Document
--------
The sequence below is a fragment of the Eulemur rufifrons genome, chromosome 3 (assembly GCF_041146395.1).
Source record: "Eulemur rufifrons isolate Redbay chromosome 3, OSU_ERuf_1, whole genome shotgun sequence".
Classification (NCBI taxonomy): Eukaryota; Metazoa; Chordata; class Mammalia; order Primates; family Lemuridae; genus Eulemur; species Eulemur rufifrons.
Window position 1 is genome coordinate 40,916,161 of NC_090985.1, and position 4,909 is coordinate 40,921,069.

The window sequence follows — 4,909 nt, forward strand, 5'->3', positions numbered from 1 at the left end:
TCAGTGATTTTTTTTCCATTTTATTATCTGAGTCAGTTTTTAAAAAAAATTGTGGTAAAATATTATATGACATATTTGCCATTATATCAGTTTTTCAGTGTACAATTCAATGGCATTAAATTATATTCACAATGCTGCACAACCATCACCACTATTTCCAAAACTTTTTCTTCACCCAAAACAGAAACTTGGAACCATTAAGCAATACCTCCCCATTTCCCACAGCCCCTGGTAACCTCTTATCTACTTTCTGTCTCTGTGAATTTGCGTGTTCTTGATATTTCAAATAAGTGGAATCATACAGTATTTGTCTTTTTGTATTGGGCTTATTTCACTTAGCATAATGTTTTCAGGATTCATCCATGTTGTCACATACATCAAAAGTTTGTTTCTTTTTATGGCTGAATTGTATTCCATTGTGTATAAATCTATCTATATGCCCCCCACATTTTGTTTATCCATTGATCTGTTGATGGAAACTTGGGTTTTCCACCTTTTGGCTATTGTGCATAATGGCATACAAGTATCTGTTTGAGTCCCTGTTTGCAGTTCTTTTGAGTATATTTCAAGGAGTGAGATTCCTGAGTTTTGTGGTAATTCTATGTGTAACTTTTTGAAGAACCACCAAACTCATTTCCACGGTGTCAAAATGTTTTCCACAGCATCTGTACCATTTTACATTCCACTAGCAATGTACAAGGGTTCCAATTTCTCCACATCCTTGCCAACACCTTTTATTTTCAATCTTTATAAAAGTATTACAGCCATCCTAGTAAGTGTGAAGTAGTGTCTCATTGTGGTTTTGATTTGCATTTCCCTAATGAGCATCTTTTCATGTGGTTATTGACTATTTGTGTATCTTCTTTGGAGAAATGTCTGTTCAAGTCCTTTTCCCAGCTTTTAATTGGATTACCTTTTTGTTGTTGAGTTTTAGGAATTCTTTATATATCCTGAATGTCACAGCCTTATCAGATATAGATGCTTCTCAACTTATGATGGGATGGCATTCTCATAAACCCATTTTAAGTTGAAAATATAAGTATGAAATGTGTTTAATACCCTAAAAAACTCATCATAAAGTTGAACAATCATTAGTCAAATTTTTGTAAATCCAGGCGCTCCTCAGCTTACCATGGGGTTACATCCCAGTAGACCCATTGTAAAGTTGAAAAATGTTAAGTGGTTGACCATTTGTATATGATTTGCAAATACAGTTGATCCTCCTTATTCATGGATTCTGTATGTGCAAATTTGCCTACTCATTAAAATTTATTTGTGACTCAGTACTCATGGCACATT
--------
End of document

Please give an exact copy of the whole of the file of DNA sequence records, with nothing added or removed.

The sequence below is a fragment of the Eulemur rufifrons genome, chromosome 3 (assembly GCF_041146395.1).
Source record: "Eulemur rufifrons isolate Redbay chromosome 3, OSU_ERuf_1, whole genome shotgun sequence".
Classification (NCBI taxonomy): Eukaryota; Metazoa; Chordata; class Mammalia; order Primates; family Lemuridae; genus Eulemur; species Eulemur rufifrons.
Window position 1 is genome coordinate 40,916,161 of NC_090985.1, and position 4,909 is coordinate 40,921,069.

The window sequence follows — 4,909 nt, forward strand, 5'->3', positions numbered from 1 at the left end:
TCAGTGATTTTTTTTCCATTTTATTATCTGAGTCAGTTTTTAAAAAAAATTGTGGTAAAATATTATATGACATATTTGCCATTATATCAGTTTTTCAGTGTACAATTCAATGGCATTAAATTATATTCACAATGCTGCACAACCATCACCACTATTTCCAAAACTTTTTCTTCACCCAAAACAGAAACTTGGAACCATTAAGCAATACCTCCCCATTTCCCACAGCCCCTGGTAACCTCTTATCTACTTTCTGTCTCTGTGAATTTGCGTGTTCTTGATATTTCAAATAAGTGGAATCATACAGTATTTGTCTTTTTGTATTGGGCTTATTTCACTTAGCATAATGTTTTCAGGATTCATCCATGTTGTCACATACATCAAAAGTTTGTTTCTTTTTATGGCTGAATTGTATTCCATTGTGTATAAATCTATCTATATGCCCCCCACATTTTGTTTATCCATTGATCTGTTGATGGAAACTTGGGTTTTCCACCTTTTGGCTATTGTGCATAATGGCATACAAGTATCTGTTTGAGTCCCTGTTTGCAGTTCTTTTGAGTATATTTCAAGGAGTGAGATTCCTGAGTTTTGTGGTAATTCTATGTGTAACTTTTTGAAGAACCACCAAACTCATTTCCACGGTGTCAAAATGTTTTCCACAGCATCTGTACCATTTTACATTCCACTAGCAATGTACAAGGGTTCCAATTTCTCCACATCCTTGCCAACACCTTTTATTTTCAATCTTTATAAAAGTATTACAGCCATCCTAGTAAGTGTGAAGTAGTGTCTCATTGTGGTTTTGATTTGCATTTCCCTAATGAGCATCTTTTCATGTGGTTATTGACTATTTGTGTATCTTCTTTGGAGAAATGTCTGTTCAAGTCCTTTTCCCAGCTTTTAATTGGATTACCTTTTTGTTGTTGAGTTTTAGGAATTCTTTATATATCCTGAATGTCACAGCCTTATCAGATATAGATGCTTCTCAACTTATGATGGGATGGCATTCTCATAAACCCATTTTAAGTTGAAAATATAAGTATGAAATGTGTTTAATACCCTAAAAAACTCATCATAAAGTTGAACAATCATTAGTCAAATTTTTGTAAATCCAGGCGCTCCTCAGCTTACCATGGGGTTACATCCCAGTAGACCCATTGTAAAGTTGAAAAATGTTAAGTGGTTGACCATTTGTATATGATTTGCAAATACAGTTGATCCTCCTTATTCATGGATTCTGTATGTGCAAATTTGCCTACTCATTAAAATTTATTTGTGACTCAGTACTCATGGCACATT